Before you start bleaching your wig’s knots, you should:
Disperse the hair: To avoid any tangles, make sure to brush out the wig thoroughly before starting.
Gloves: It’s important to wear gloves when applying bleach to your wig, as the chemicals can be harmful.
Towel: Have a towel on hand in case of any spillage.
Old toothbrush: An old toothbrush can help you apply the bleach more evenly to the knots.
Mixing bowl: In order to avoid any accidents, it’s best to mix the bleach in a bowl before applying it to your wig.
Bleaching powder: You can buy this from any drugstore.
Professional Developer: This can be bought from a beauty supply store (20 to 30 milliliters).
Aluminum foil: This will help to keep the bleach from seeping through to the hair.
Now that you’ve gathered all of the materials you need, you’re ready to start bleaching your wig’s knots.
Step-by-step procedure for bleaching your knots
Step 1: Prepare the Lace Wig
Before you start creating the bleaching mixture, make sure that your lace wig is ready. Ensure that the lace wig is securely attached to the mannequin’s head, or if you don’t have a mannequin, pin it down onto something with a soft surface like a foam head. Pay close attention to the shorter hairs on the wig as well. When you’re bleaching knots, be sure to separate them from these strands, or they may wind up being dyed along with the knots. After you have put on the lace wig correctly, start spraying water onto the hair’s roots.
Step 2: Prepare the Bleach Mixture
Make careful to put on gloves to protect your hands from hazardous chemicals before you begin mixing the bleach. Get the hair bleach and the professional developer once you have your gloves on. Check the directions to see how much to add to make a mixture. If there is no indication of measurement, adhere to the 1:1 ratio as a general guideline. They should be well combined. When the mixture is thick, and the two ingredients have been fully combined. Continue stirring it if it still seems a little runny or watery until you achieve the required consistency.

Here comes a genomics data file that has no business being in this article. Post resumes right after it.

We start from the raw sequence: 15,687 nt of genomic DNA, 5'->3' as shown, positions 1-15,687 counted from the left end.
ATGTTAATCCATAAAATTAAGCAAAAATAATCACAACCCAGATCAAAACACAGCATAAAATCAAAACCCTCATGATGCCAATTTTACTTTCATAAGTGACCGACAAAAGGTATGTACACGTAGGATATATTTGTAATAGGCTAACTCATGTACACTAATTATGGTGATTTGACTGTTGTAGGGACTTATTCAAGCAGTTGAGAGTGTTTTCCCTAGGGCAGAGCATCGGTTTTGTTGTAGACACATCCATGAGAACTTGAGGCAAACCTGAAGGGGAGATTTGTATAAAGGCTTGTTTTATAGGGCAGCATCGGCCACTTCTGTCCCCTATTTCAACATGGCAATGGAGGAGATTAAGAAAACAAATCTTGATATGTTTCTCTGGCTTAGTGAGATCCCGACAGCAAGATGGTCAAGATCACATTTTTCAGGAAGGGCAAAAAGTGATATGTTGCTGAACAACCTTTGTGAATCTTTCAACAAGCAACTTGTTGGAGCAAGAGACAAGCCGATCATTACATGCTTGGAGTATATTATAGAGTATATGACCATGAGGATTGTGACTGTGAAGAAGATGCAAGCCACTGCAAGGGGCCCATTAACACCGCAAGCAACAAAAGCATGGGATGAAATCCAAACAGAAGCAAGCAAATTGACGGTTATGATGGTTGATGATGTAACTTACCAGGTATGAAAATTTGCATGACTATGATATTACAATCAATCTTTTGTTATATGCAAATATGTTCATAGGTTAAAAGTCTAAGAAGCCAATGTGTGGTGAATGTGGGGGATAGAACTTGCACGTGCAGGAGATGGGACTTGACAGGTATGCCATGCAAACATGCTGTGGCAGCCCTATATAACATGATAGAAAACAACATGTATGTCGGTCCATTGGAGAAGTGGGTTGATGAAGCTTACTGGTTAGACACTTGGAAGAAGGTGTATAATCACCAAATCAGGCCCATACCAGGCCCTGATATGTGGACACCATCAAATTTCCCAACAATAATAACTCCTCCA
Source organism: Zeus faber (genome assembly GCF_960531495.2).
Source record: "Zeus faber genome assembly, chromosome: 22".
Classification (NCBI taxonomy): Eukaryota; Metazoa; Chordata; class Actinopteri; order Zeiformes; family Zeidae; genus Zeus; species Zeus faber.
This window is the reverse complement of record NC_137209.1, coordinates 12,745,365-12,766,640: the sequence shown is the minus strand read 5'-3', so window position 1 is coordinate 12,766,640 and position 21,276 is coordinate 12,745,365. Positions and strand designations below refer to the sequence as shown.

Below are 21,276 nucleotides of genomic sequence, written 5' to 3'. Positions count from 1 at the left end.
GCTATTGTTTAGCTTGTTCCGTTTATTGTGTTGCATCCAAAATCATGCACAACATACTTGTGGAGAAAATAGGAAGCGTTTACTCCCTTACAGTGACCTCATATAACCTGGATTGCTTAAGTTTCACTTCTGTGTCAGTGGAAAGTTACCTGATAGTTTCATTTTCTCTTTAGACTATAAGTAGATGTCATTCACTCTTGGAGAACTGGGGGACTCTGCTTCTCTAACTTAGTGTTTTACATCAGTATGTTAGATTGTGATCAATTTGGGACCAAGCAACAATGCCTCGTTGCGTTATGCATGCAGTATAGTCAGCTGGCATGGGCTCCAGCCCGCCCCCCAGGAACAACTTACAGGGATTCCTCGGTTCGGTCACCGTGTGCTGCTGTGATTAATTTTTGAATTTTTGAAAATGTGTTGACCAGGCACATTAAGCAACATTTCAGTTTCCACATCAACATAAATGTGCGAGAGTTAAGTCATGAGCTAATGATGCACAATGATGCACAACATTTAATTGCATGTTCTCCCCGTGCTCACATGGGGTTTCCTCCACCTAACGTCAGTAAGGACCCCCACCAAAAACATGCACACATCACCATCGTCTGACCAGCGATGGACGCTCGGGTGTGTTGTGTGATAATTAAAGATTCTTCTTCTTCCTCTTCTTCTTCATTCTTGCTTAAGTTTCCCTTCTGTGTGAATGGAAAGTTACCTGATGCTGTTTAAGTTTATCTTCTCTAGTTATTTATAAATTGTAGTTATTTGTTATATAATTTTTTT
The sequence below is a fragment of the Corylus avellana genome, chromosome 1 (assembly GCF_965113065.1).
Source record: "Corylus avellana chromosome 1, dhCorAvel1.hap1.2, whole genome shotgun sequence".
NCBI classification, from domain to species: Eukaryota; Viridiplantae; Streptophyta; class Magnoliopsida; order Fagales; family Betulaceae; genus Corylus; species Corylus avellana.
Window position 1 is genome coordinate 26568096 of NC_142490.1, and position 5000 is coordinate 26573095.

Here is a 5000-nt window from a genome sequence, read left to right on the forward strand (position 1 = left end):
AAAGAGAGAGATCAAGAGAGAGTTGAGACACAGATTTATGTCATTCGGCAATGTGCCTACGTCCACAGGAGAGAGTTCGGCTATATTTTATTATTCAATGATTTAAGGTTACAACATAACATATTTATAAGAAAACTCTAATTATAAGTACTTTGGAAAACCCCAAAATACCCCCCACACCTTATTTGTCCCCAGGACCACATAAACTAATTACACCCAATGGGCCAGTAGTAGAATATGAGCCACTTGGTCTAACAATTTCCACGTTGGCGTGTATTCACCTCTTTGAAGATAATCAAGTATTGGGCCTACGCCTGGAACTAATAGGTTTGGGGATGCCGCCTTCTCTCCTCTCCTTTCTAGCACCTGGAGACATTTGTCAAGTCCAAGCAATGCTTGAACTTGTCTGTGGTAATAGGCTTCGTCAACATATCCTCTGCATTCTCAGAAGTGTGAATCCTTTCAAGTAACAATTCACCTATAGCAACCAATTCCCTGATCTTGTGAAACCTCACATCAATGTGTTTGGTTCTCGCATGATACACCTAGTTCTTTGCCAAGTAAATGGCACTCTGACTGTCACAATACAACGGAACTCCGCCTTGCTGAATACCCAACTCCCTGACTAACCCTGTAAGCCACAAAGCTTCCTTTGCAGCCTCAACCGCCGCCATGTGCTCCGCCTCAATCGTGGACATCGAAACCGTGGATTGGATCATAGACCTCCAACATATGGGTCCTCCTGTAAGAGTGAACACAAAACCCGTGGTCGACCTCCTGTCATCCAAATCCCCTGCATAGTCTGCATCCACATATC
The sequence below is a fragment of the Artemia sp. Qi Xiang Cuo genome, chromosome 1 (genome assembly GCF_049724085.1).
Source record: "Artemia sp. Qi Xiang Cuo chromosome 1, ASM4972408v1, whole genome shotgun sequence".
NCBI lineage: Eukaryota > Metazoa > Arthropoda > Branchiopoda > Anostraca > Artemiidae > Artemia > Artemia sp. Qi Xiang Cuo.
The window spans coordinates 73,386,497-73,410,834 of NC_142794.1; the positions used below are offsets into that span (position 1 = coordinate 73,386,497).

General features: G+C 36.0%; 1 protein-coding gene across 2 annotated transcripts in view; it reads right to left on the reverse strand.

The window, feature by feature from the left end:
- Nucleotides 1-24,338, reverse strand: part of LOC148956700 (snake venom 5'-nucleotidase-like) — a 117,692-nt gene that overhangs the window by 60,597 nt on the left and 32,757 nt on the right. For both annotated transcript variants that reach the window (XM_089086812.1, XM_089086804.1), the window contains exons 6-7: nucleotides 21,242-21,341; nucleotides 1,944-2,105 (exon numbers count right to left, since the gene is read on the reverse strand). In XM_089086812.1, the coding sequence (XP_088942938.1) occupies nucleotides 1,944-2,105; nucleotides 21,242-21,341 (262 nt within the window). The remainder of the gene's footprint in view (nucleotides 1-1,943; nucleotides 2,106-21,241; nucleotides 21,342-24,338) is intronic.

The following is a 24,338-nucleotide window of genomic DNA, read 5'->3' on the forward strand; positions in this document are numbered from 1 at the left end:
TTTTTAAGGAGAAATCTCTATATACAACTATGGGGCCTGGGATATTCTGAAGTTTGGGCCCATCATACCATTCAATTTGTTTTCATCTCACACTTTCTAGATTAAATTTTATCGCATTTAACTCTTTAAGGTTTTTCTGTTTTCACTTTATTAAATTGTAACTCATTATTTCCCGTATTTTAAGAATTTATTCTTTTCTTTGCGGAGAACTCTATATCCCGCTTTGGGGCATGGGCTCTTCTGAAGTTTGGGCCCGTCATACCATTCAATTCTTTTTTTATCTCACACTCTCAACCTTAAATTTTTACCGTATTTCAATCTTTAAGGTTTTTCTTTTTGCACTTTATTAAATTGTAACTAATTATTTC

Step 3: Apply the Bleach Mixture
Start from the back and work your way to the front. Dip the old toothbrush into the mixture and start applying it to the knots. Remember to go slowly, as you don’t want to miss any spots. It’s okay if some of the bleach mixtures get on the hair as well, but try to avoid this as much as possible. Once you have applied the bleach mixture to all of the knots, take the aluminum foil and cover the wig. This will help to keep the heat in and speed up the bleaching process.
Step 4: Wait for the Bleach to Process
The time you will need to wait for the bleach to process will depend on how light or dark your wig is. If you’re bleaching a dark wig, you may need to wait for up to an hour. However, if you’re bleaching a lighter wig, you may only need to wait for 30 minutes. Once the time is up, check to see if the knots have lightened to your desired shade. If they haven’t, you can leave the bleach in for a few minutes longer.
Step 5: Rinse Out the Bleach
Once you’re happy with the shade of your wig’s knots, it’s time to rinse out the bleach. Start by gently shampooing the wig with lukewarm water. Be sure to use a mild shampoo, as anything too harsh could damage the hair. Once you have shampooed the wig, rinse it out with cool water until it runs clear.
Step 6: Condition the Wig
After you have rinsed out the bleach, apply a conditioner to the wig. Again, be sure to use a conditioner that is mild and designed for wigs or hair extensions. Leave the conditioner in for the time specified on the bottle before rinsing it out.
Step 7: Style the Wig
Once you have conditioned the wig, you can style it as you normally would. You may need to use a little bit more heat protectant than usual, as bleached hair is more prone to damage from heat styling.
And that’s it! You’ve now successfully bleached your wig’s knots.
Should I bleach knots on HD lace wig?
Yes, bleaching the knots on the HD lace wigs will make it look more realistic. Two primary explanations are as follows:
- The knots will be more evident because the HD lace is more cleanly cut than the regular lace.
- Given that HD lace costs more than standard lace wigs, you should expect a better wearing experience.
Can we bleach knots twice?
If the wig is its natural black color, we can perform second-knot bleaching. If the wig has been dyed any color, even dark colors, we will only be able to bleach knots once. This is the finest advice to follow in order to protect the wig’s hair quality. A wig’s lifespan could be drastically shortened, or its hair could suffer major damage from too many chemicals.
In a Nutshell
We hope this bleaching guide was helpful for you and that you will consider trying it out on your next wig purchase. If you have any questions, please feel free to reach out to us, and we would be more than happy to help. And remember, always test a small section of hair before bleaching the entire head to avoid any disasters. Have fun and experiment with different shades to see what works best for you!